Mail Shipments from China Require Advanced Electronic Data
Effective January 1, 2019, Advance Electronic Data (AED) will be required for 100% of all postal shipments into the United States originating from China. This notice also applies to Special Administrative Regions of the People’s Republic of China (Hong Kong and Macau), as well as to Foreign Postal Operators that ship goods from China to the United States.
U.S. Customs and Border Protection (CBP) would like carriers to communicate with postal officials in the People’s Republic of China, Hong Kong, and Macau to confirm that all containers with postal shipments have provided AED prior to loading them onto their conveyance. If the postal operator identifies to the carrier that a container does not meet the AED requirements, then the carrier has been instructed to not accept that container.
Currently, there are no planned CBP enforcement actions against the trade due to the new requirement. However, CBP has stated that shipments not complying with the new AED protocol could be returned to origin and that enforcement could commence any time after January 1, 2019. For more information, please reference CSMS #18-00758, which was issued by CBP in December 2018.
Are you unsure if your shipment is affected by the new AED requirement? Please contact us at email@example.com with any questions and we would be happy to assist!
CBP Issues New ‘Modernized Drawback’ Regulations
On December 18, 2018, as directed by the Trade Facilitation and Trade Enforcement Act of 2015 (TFTEA), U.S. Customs and Border Protection (CBP) issued the new ‘Modernized Drawback’ regulations in the Federal Register.
These regulations establish new processes for drawback pursuant to TFTEA that liberalize the merchandise substitution standard, simplify recordkeeping requirements, extend and standardize timelines for filing drawback claims, and require the electronic filing of drawback claims.
On December 17, 2018, CBP also issued CSMS message 18-000737 advising that the regulations necessary for CBP to begin processing payments for Accelerated Payment (AP) on TFTEA drawback claims are now effective.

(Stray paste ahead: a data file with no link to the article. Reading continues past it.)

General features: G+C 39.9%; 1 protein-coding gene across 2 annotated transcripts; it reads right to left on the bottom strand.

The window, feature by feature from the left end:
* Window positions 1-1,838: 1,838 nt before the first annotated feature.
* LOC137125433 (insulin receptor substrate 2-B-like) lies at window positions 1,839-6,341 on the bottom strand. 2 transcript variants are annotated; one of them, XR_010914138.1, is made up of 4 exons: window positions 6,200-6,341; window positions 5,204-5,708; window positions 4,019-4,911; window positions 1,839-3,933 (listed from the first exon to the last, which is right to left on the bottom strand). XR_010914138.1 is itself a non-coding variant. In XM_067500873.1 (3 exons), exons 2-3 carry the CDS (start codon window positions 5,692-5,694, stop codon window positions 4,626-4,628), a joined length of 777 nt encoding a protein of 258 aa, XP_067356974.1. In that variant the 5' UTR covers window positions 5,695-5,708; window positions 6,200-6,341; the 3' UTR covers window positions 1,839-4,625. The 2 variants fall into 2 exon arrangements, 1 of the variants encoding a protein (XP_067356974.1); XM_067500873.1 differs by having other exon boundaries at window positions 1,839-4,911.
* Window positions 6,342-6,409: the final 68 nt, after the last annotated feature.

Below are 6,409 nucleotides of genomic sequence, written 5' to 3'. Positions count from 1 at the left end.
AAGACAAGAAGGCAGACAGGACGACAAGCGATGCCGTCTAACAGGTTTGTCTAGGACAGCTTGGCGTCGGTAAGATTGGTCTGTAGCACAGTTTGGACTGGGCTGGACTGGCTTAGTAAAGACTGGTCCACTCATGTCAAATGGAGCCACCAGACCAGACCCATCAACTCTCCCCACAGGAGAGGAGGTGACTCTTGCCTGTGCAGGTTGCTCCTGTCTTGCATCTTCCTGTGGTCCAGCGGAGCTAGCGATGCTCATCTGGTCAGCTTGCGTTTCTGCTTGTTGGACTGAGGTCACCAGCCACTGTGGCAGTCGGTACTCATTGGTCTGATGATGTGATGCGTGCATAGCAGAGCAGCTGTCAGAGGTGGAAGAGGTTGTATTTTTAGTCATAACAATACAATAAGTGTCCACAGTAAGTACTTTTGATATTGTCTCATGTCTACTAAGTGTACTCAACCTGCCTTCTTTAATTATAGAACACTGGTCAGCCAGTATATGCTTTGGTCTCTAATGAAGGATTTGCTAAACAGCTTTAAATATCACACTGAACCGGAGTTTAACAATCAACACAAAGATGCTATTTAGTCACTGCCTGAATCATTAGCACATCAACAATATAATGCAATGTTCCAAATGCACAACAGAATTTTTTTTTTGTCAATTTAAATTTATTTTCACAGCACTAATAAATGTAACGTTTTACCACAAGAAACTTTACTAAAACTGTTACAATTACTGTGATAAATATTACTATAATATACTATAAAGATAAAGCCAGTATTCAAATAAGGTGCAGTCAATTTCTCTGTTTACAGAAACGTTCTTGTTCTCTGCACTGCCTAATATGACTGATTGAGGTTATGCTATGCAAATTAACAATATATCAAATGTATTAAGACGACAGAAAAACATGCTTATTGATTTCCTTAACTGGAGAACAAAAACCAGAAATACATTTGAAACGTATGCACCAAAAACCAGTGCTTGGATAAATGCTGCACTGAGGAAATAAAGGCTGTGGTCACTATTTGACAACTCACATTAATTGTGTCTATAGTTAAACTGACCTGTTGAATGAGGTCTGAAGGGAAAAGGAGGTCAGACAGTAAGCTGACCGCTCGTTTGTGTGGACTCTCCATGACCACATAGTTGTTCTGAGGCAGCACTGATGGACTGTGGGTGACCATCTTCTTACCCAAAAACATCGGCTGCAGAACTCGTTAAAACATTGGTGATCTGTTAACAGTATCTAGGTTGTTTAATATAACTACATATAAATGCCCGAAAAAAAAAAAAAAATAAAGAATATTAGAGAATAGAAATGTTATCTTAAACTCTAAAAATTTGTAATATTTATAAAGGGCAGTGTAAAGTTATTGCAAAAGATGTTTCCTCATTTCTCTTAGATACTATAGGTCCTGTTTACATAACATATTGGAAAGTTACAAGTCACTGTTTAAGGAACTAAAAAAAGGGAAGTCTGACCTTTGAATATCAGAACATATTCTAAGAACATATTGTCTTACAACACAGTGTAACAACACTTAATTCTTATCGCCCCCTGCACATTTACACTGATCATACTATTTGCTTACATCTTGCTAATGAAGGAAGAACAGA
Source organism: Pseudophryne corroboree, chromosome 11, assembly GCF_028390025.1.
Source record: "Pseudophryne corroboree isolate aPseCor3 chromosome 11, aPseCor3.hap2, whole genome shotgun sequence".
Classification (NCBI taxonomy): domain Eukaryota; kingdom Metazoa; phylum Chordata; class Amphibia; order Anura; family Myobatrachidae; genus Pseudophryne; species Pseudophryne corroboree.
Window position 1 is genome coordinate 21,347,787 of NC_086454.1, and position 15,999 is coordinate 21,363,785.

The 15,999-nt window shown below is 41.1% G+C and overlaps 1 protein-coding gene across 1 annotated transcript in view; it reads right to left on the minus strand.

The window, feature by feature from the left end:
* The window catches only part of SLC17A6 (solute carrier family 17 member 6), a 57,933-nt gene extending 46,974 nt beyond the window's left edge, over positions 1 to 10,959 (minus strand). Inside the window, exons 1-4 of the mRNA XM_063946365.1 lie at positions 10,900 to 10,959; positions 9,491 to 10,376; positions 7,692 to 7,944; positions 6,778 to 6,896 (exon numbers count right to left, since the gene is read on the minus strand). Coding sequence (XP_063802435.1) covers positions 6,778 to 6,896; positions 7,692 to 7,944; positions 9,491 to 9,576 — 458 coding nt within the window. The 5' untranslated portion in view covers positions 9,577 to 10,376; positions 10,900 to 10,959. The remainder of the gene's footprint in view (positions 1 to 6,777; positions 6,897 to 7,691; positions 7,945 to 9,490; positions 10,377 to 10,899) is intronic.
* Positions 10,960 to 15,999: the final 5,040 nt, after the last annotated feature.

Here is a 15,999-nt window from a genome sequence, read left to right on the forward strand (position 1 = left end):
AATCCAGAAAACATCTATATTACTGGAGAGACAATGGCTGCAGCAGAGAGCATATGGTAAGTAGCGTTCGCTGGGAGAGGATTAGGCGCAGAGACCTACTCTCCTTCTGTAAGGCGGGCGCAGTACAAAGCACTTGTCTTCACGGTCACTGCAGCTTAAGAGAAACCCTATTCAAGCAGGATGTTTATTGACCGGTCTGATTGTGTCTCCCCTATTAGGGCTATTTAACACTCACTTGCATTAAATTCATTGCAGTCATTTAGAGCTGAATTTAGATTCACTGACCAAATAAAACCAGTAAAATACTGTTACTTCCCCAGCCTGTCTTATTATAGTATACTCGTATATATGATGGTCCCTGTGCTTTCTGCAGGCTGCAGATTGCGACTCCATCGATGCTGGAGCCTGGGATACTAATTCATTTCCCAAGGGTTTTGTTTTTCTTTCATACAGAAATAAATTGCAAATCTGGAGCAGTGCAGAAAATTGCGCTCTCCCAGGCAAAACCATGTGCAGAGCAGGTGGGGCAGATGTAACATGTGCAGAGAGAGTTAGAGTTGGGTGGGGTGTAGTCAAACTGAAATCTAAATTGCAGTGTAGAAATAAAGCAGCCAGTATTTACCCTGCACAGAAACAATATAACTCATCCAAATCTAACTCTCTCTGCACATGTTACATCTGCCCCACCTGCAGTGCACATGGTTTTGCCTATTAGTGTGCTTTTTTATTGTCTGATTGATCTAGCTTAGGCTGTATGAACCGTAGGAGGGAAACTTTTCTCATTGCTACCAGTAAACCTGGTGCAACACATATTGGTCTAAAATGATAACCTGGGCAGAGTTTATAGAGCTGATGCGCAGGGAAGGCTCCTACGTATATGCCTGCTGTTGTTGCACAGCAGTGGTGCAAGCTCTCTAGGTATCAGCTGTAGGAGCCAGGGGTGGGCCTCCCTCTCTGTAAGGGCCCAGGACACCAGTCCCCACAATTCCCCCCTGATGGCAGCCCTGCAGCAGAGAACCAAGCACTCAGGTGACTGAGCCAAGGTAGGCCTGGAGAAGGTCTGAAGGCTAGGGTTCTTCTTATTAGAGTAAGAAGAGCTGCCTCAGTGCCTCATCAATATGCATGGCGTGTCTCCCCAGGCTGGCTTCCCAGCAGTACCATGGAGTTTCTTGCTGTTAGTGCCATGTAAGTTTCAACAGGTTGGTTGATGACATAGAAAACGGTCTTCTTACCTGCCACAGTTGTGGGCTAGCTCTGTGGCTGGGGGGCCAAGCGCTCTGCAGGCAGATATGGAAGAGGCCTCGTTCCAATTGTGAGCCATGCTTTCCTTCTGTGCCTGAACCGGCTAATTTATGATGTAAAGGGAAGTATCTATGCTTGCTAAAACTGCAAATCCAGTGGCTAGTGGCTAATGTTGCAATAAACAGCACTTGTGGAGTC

For further information on the new drawback regulations please contact:
Randy Mitchell - CBP Office of Trade, Trade Policy and Programs
CBP has also scheduled Monthly Drawback and Deployment Support Calls:
Monthly Drawback Calls
Call-In Number: 1-877-873-8017
The Trade Policy and Program Office will host a Monthly Drawback Trade support call between 1:00 PM ET and 2:00 PM ET on the last Wednesday of each month to answer policy and technical questions.
Scheduled Days: January 30, 2019 & February 27, 2019.
Deployment Support Calls
Call-In Number: 1-877-336-1828
The Trade Policy and Program Office will host a series of Drawback Support calls for the trade between 2:00 PM ET and 3:00 PM ET to assist filers with any last-minute questions or concerns they may have.
Scheduled Days: February 19 - 22, 2019 & February 25 - March 1, 2019.
Please reach out to firstname.lastname@example.org should you have any questions or require further clarification.
New Year, New TSCA Requirement!
The EPA published the Formaldehyde Emission Standards for Composite Wood Products final rule on December 12, 2016. Now it’s time for importers, distributors and retailers to step up!
Beginning on March 22, 2019, importers, distributors and retailers of composite wood products, such as hardwood, plywood, medium-density fiberboard (MDF) and particleboard, must include certification that the articles conform to Title VI of the Toxic Substances Control Act (TSCA) by including the following statement, which must be signed by the importer, in all shipments:
“I certify that all chemical substances in this shipment comply with all applicable rules or orders under TSCA and that I am not offering a chemical substance for entry in violation of TSCA or any applicable rule or order under TSCA.”
This includes household and other finished goods made with these products.
According to the EPA’s Compliance Guide for Importers, Distributors and Retailers, importers need to take reasonable precautions, which include but are not limited to:
- Notifying suppliers that any goods ordered are compliant with this rule.
- Identifying the supplier and the purchase date of all items that fall under this rule.
- Ensuring that written statements confirming TSCA compliance on bills of lading, commercial invoices or comparable documents are on file for a minimum of 3 years. Please note that CBP requires file retention for 5 years.
- Complying with EPA requests for any documentation or other information within 30 days.
Webinars are available on EPA’s Formaldehyde website.
For any questions regarding this message, call 202-554-1404, or contact email@example.com.
Do you need help deciphering the TSCA and its nuances? If so, please contact us at firstname.lastname@example.org and we can assist you with your questions.
Tariff Exemptions – Round One!
As the new year settles in, so do the effects of Trump’s trade war with China. Although the holidays have passed, the prolonged government shutdown has left many agencies, such as CBP and USTR, short staffed. Despite temporary employee shortages, the government has begun to release the initial exemption data in regard to companies and products that applied for reprieves from the Chinese Section 301 List One tariffs.